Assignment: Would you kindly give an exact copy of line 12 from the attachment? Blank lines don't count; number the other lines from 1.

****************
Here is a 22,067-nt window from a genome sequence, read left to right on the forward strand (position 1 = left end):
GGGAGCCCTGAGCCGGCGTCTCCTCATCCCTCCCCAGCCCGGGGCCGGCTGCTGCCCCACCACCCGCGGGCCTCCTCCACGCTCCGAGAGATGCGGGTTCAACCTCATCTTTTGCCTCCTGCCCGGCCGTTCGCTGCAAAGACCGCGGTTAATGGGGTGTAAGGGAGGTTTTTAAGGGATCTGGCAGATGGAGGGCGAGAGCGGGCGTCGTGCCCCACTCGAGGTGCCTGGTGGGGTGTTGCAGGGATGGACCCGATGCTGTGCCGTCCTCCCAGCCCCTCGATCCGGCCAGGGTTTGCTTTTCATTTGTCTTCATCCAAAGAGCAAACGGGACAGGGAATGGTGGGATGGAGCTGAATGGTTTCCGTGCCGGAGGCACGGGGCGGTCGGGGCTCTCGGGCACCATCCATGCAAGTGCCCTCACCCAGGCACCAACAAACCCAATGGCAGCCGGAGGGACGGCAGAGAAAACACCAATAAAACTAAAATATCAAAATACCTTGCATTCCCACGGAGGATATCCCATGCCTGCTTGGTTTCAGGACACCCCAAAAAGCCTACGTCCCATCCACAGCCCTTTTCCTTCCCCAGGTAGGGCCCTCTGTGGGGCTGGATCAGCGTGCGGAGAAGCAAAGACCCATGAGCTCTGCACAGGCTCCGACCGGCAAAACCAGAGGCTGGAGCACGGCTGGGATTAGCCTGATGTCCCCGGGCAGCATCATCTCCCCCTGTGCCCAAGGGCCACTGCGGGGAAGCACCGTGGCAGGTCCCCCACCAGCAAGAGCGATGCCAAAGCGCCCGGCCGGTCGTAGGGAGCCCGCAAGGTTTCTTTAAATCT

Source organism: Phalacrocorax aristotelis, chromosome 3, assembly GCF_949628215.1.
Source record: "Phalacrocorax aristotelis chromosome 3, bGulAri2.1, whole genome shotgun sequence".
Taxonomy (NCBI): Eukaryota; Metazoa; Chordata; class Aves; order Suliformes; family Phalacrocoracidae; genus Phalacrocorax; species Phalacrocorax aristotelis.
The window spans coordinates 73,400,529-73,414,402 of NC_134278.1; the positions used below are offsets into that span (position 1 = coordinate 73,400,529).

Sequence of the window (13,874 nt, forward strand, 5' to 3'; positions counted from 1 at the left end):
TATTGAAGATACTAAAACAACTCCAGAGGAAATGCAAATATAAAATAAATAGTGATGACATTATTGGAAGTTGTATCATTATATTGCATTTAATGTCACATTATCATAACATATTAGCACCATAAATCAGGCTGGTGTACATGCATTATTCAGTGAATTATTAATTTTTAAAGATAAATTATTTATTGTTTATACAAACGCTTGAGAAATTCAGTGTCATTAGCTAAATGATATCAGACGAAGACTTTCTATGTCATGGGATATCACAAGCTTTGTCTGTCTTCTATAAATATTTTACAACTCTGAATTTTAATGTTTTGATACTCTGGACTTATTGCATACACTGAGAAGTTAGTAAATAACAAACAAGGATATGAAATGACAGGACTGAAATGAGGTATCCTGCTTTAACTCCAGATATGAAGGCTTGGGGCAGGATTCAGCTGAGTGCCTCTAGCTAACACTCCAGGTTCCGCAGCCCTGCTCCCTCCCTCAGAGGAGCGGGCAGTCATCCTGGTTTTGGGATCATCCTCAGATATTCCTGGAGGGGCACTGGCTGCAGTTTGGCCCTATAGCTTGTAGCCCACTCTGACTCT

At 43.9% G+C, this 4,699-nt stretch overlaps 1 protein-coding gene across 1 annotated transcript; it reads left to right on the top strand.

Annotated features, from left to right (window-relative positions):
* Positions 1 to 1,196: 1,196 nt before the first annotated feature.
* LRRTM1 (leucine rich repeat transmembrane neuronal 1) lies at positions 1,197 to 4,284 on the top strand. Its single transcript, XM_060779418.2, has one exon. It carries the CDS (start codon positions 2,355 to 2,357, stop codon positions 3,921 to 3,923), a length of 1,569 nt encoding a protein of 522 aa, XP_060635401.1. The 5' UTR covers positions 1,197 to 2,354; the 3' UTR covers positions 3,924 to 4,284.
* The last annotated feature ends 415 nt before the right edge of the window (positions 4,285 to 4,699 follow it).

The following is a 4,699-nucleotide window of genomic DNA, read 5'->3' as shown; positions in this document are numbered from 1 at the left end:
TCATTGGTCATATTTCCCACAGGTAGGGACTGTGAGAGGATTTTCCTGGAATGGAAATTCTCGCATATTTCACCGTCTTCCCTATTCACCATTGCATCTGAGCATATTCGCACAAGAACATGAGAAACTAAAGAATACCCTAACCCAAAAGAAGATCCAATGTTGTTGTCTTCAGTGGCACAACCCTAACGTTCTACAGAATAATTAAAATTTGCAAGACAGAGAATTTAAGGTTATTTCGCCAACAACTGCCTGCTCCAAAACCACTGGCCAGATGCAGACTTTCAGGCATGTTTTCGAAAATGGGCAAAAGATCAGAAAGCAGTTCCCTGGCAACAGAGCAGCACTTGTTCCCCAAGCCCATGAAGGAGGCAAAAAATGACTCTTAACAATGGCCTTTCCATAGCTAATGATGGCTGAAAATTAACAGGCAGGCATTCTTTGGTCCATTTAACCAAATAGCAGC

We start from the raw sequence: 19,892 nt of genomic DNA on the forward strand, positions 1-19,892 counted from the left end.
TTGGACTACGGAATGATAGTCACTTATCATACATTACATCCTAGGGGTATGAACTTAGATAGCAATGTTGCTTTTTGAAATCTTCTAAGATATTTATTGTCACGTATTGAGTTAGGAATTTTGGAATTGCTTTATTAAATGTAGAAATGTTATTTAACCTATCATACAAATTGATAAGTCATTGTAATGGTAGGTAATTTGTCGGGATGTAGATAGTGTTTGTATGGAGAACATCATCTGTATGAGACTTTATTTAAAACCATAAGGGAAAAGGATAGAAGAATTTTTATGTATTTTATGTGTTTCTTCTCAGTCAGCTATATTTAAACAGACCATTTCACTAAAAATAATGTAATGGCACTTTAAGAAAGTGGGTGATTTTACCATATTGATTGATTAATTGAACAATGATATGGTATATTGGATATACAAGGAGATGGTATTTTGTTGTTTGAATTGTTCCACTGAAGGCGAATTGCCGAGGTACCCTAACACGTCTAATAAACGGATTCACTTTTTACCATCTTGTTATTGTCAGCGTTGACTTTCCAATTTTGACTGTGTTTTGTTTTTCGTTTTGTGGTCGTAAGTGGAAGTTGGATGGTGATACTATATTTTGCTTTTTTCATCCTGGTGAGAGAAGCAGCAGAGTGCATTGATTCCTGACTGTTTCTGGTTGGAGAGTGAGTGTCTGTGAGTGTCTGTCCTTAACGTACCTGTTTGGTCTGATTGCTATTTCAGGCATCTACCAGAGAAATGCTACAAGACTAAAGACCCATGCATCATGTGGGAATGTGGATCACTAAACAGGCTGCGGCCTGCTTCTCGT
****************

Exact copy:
* LRRTM1 (leucine rich repeat transmembrane neuronal 1) lies at positions 1,197 to 4,284 on the top strand. Its single transcript, XM_060779418.2, has one exon. It carries the CDS (start codon positions 2,355 to 2,357, stop codon positions 3,921 to 3,923), a length of 1,569 nt encoding a protein of 522 aa, XP_060635401.1. The 5' UTR covers positions 1,197 to 2,354; the 3' UTR covers positions 3,924 to 4,284.